Kazakhstan has high ambitions in China’s Belt and Road initiative (BRI) as it is geographically an ideal junction between China and the west. There may, however, be some roadblocks for the BRI’s projects in Kazakhstan. It is therefore important to examine past experiences in order to be able to predict what legal challenges may await Chinese investors when they engage in business with Kazakhstan.
In June 2005, when PetroKazakhstan, a Canadian oil company that has all its business focused on Kazakhstan, announced that it had been approached for a possible takeover by, among others, China National Petroleum Corporation (CNPC), the government of Kazakhstan announced that it would demand the right to acquire PetroKazakhstan prior to any merger or acquisition, because, evidently, it was an issue of energy security for Kazakhstan. Kazakh laws at that time did not require CNPC to seek any prior consent from the government of Kazakhstan to proceed with the transaction and, therefore, CNPC initially tried to ignore the position of the Kazakh government and entered its bid to acquire 100% of the shares of PetroKazakhstan in August 2005. Kazakh authorities immediately took action, devising controversial amendments to relevant legislation with the parliament of Kazakhstan approving the changes in record time and the legislative amendments taking legal effect by the 17th October 2005, just one day before PetroKazakhstan’s shareholders were scheduled to vote in Canada on the deal with CNPC.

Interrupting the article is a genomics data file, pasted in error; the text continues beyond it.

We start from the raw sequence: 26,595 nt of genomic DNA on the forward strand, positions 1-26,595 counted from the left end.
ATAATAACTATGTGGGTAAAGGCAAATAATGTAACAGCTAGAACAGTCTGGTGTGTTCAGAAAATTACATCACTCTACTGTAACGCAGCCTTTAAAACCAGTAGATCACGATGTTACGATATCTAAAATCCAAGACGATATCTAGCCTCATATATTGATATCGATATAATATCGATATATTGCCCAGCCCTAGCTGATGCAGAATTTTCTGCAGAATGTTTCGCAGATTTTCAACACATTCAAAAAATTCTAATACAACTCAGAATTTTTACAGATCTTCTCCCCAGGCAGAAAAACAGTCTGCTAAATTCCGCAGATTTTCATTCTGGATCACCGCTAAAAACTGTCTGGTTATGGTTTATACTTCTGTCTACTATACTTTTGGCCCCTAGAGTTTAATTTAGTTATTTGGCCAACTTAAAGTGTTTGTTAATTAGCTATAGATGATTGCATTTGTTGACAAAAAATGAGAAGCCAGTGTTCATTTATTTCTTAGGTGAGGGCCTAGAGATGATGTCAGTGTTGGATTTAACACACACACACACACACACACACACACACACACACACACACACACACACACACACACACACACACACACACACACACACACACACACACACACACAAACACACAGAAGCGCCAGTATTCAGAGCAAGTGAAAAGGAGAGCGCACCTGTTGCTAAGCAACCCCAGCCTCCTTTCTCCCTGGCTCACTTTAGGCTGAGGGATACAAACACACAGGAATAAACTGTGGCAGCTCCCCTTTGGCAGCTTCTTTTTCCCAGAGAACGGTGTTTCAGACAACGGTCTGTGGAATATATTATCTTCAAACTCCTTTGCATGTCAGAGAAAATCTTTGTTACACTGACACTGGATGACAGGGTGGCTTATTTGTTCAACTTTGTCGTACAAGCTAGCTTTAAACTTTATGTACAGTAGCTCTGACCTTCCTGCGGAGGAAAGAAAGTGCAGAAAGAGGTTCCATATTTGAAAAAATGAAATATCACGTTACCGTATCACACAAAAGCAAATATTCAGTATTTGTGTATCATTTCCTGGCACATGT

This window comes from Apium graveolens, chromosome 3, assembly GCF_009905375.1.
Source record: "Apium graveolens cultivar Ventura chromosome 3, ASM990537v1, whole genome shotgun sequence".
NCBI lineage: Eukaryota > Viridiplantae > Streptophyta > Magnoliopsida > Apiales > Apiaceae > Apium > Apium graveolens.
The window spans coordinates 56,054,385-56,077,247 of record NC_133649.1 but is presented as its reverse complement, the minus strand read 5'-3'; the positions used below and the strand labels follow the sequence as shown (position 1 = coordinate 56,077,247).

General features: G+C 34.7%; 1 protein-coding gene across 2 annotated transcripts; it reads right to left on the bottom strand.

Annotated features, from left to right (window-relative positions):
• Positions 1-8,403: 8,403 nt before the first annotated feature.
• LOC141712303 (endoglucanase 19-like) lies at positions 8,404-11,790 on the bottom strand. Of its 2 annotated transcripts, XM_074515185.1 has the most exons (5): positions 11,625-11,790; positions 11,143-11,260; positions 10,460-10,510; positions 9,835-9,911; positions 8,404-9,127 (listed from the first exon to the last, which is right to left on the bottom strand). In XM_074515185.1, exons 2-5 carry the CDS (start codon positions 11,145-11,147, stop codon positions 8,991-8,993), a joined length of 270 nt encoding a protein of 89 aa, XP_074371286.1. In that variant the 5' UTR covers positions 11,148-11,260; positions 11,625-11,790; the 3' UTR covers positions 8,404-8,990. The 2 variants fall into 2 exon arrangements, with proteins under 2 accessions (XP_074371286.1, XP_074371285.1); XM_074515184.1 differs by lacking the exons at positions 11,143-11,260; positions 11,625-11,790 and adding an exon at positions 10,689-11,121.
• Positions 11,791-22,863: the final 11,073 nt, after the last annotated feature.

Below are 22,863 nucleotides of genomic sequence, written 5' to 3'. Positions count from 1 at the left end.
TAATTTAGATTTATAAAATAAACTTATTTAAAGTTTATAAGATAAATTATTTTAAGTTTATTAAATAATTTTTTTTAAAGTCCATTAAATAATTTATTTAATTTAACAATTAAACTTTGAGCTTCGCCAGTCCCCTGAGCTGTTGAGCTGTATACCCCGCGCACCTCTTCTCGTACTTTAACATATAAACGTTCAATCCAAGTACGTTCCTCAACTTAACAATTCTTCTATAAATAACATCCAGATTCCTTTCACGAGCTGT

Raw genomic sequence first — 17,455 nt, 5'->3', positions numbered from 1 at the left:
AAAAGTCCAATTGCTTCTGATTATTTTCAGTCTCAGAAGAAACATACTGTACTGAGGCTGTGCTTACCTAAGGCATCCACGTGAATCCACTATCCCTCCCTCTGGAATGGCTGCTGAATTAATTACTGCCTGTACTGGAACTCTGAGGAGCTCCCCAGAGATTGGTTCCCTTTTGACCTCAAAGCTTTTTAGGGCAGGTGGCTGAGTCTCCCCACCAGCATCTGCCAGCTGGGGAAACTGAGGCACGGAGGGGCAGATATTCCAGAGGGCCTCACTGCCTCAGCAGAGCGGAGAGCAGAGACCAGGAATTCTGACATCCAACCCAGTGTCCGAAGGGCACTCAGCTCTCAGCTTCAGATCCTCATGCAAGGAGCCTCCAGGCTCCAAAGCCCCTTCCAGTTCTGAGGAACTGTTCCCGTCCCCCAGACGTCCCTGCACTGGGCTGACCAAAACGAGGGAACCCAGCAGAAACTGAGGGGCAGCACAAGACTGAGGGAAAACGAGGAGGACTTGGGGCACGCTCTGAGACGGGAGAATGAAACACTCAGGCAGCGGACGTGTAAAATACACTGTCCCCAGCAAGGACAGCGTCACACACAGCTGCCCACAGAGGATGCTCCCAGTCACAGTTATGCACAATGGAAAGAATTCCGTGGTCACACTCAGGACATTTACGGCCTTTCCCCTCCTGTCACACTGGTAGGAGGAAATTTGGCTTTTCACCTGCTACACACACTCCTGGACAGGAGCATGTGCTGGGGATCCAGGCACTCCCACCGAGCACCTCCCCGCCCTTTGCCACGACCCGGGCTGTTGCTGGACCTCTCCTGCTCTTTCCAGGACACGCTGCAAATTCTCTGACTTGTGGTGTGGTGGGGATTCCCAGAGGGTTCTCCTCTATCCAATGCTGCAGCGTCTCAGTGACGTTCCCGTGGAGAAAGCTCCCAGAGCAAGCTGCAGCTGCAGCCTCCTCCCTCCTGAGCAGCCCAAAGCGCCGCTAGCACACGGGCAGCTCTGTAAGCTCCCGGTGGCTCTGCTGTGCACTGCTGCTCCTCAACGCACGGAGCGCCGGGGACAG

The amendments gave the government of Kazakhstan pre-emption rights (aka ‘Droit du seigneur’) in sales of foreign-held stakes of a parent company of a Kazakh entity and allowed the government to intervene in all similar deals in the future. As result, CNPC, which before this was keen to reject all offers of the government of Kazakhstan, had to agree to sign an MoU with the state-owned KazMunaiGas (KMG) and sell back 33% of the shares of PetroKazakhstan to KMG, a transaction which was completed on the 5th July 2006. The PetroKazakhstan case study proves, therefore, that Kazakhstan is ready to take on drastic measures if national security is at stake and if there are risks that the country’s sovereignty could be eroded.
The BRI provides a unique opportunity for Kazakhstan to attract Chinese money and technology and become one of the largest transit hubs in Eurasia. There is no doubt, therefore, that Kazakhstan has a chance to become the best country within the BRI for Chinese companies to invest in and the door for China to the Eurasian Economic Union, a single market of 183 million people.
Worries over rising debt burdens on Chinese banks, however, are lately driving calls in Central Asia to get other sources of finance for the BRI’s projects in the region. It is well known that the global Islamic finance market size is estimated to exceed US$2 trillion in 2018. Hence, Chinese companies involved in the BRI should explore Islamic finance to finance their projects in Kazakhstan and other Central Asia countries along that route.
This article was first published in Islamic Finance news Volume 15 Issue 33 dated the 15th August 2018.